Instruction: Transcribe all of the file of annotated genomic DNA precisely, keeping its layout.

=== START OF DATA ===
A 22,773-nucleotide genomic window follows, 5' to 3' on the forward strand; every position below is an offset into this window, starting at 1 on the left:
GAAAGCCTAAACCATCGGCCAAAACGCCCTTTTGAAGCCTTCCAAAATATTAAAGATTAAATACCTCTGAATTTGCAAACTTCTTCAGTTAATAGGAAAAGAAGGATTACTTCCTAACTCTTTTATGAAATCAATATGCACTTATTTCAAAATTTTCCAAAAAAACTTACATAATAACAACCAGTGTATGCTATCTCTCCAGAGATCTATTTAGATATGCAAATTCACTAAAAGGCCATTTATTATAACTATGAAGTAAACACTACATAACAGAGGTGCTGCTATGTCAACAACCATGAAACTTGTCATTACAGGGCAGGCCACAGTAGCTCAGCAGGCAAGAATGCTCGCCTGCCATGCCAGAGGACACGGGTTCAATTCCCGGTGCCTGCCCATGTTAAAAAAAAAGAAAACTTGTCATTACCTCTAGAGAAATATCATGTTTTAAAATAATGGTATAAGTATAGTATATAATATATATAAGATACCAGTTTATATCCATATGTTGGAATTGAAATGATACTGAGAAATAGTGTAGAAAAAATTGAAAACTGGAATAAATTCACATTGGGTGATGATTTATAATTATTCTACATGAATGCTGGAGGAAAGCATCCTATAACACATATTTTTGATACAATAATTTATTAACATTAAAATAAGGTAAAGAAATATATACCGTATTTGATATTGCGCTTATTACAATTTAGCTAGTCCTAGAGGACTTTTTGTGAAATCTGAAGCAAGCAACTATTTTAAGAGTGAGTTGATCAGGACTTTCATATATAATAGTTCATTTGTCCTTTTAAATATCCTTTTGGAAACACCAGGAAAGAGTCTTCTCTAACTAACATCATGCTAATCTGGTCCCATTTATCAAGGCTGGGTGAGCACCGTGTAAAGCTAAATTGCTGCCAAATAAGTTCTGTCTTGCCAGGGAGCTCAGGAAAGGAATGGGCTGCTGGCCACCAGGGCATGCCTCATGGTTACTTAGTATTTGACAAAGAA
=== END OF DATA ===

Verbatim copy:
A 22,773-nucleotide genomic window follows, 5' to 3' on the forward strand; every position below is an offset into this window, starting at 1 on the left:
GAAAGCCTAAACCATCGGCCAAAACGCCCTTTTGAAGCCTTCCAAAATATTAAAGATTAAATACCTCTGAATTTGCAAACTTCTTCAGTTAATAGGAAAAGAAGGATTACTTCCTAACTCTTTTATGAAATCAATATGCACTTATTTCAAAATTTTCCAAAAAAACTTACATAATAACAACCAGTGTATGCTATCTCTCCAGAGATCTATTTAGATATGCAAATTCACTAAAAGGCCATTTATTATAACTATGAAGTAAACACTACATAACAGAGGTGCTGCTATGTCAACAACCATGAAACTTGTCATTACAGGGCAGGCCACAGTAGCTCAGCAGGCAAGAATGCTCGCCTGCCATGCCAGAGGACACGGGTTCAATTCCCGGTGCCTGCCCATGTTAAAAAAAAAGAAAACTTGTCATTACCTCTAGAGAAATATCATGTTTTAAAATAATGGTATAAGTATAGTATATAATATATATAAGATACCAGTTTATATCCATATGTTGGAATTGAAATGATACTGAGAAATAGTGTAGAAAAAATTGAAAACTGGAATAAATTCACATTGGGTGATGATTTATAATTATTCTACATGAATGCTGGAGGAAAGCATCCTATAACACATATTTTTGATACAATAATTTATTAACATTAAAATAAGGTAAAGAAATATATACCGTATTTGATATTGCGCTTATTACAATTTAGCTAGTCCTAGAGGACTTTTTGTGAAATCTGAAGCAAGCAACTATTTTAAGAGTGAGTTGATCAGGACTTTCATATATAATAGTTCATTTGTCCTTTTAAATATCCTTTTGGAAACACCAGGAAAGAGTCTTCTCTAACTAACATCATGCTAATCTGGTCCCATTTATCAAGGCTGGGTGAGCACCGTGTAAAGCTAAATTGCTGCCAAATAAGTTCTGTCTTGCCAGGGAGCTCAGGAAAGGAATGGGCTGCTGGCCACCAGGGCATGCCTCATGGTTACTTAGTATTTGACAAAGAA